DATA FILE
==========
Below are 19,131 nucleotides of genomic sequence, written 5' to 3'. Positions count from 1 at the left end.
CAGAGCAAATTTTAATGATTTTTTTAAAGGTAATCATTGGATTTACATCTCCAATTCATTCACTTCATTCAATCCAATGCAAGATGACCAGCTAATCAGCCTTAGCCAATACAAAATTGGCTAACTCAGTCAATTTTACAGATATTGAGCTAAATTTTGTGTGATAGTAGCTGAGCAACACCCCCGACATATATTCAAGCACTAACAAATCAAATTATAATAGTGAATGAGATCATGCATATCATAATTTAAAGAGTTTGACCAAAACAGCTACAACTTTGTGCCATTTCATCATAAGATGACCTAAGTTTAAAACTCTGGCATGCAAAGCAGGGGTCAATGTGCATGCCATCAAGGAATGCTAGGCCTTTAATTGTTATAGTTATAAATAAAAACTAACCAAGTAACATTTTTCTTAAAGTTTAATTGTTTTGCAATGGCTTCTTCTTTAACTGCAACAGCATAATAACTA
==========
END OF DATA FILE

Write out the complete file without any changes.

Below are 19,131 nucleotides of genomic sequence, written 5' to 3'. Positions count from 1 at the left end.
CAGAGCAAATTTTAATGATTTTTTTAAAGGTAATCATTGGATTTACATCTCCAATTCATTCACTTCATTCAATCCAATGCAAGATGACCAGCTAATCAGCCTTAGCCAATACAAAATTGGCTAACTCAGTCAATTTTACAGATATTGAGCTAAATTTTGTGTGATAGTAGCTGAGCAACACCCCCGACATATATTCAAGCACTAACAAATCAAATTATAATAGTGAATGAGATCATGCATATCATAATTTAAAGAGTTTGACCAAAACAGCTACAACTTTGTGCCATTTCATCATAAGATGACCTAAGTTTAAAACTCTGGCATGCAAAGCAGGGGTCAATGTGCATGCCATCAAGGAATGCTAGGCCTTTAATTGTTATAGTTATAAATAAAAACTAACCAAGTAACATTTTTCTTAAAGTTTAATTGTTTTGCAATGGCTTCTTCTTTAACTGCAACAGCATAATAACTA